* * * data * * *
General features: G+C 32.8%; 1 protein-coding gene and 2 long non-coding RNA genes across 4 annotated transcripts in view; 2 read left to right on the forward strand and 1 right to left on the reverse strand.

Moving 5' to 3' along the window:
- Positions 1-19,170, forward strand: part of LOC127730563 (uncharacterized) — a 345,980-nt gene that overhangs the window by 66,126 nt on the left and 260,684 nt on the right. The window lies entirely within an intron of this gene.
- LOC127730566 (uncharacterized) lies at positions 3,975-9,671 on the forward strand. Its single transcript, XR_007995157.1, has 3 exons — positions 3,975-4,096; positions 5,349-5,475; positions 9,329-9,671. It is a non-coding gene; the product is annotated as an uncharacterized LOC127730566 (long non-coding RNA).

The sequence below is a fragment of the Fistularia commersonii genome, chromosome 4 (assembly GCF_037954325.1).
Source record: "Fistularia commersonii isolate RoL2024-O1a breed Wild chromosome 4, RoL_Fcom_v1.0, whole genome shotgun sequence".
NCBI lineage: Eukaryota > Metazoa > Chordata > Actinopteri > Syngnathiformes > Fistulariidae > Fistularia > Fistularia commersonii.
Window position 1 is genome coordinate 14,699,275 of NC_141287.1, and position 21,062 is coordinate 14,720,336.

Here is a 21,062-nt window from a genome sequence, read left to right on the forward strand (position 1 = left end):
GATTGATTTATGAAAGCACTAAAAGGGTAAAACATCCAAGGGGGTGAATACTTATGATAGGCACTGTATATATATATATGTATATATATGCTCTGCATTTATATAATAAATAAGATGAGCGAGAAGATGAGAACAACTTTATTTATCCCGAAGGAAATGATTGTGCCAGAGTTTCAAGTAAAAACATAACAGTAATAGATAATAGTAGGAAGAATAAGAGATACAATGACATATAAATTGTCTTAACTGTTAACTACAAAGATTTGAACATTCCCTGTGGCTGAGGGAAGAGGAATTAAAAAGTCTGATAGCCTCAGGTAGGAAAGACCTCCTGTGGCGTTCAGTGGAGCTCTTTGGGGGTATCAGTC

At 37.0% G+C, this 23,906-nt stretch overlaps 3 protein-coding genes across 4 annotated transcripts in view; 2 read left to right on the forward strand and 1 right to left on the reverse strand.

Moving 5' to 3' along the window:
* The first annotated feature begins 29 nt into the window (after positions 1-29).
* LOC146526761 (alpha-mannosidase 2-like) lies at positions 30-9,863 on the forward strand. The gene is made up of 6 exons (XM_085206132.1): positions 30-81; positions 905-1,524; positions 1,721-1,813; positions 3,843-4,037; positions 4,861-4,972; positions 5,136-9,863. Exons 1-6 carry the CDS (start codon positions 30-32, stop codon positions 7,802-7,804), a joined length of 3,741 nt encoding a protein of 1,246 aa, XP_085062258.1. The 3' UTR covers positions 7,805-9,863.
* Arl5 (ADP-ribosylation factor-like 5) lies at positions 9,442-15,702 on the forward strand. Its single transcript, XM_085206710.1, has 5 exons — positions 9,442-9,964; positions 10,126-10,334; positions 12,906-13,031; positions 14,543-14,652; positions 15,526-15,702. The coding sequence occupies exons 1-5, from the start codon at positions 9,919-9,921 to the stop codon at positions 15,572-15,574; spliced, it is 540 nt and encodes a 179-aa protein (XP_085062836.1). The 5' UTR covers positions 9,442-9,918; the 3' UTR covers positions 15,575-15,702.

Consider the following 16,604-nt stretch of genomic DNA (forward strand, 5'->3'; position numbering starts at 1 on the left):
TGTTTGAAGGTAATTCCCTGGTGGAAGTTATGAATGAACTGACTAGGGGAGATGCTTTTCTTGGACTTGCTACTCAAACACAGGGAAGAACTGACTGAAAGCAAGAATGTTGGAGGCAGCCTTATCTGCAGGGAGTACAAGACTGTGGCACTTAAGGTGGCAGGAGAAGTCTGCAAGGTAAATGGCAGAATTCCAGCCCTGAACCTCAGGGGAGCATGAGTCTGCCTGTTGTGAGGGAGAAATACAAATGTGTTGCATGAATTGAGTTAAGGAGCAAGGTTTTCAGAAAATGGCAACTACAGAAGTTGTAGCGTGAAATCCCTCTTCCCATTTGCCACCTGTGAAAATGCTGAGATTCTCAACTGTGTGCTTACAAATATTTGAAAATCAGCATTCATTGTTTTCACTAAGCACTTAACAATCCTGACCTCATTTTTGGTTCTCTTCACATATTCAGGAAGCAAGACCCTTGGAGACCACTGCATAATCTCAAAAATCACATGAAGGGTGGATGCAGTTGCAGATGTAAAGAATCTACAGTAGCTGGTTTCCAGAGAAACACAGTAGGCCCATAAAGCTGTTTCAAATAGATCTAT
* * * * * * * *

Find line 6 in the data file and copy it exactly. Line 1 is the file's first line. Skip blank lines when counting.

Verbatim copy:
Source record: "Fistularia commersonii isolate RoL2024-O1a breed Wild chromosome 4, RoL_Fcom_v1.0, whole genome shotgun sequence".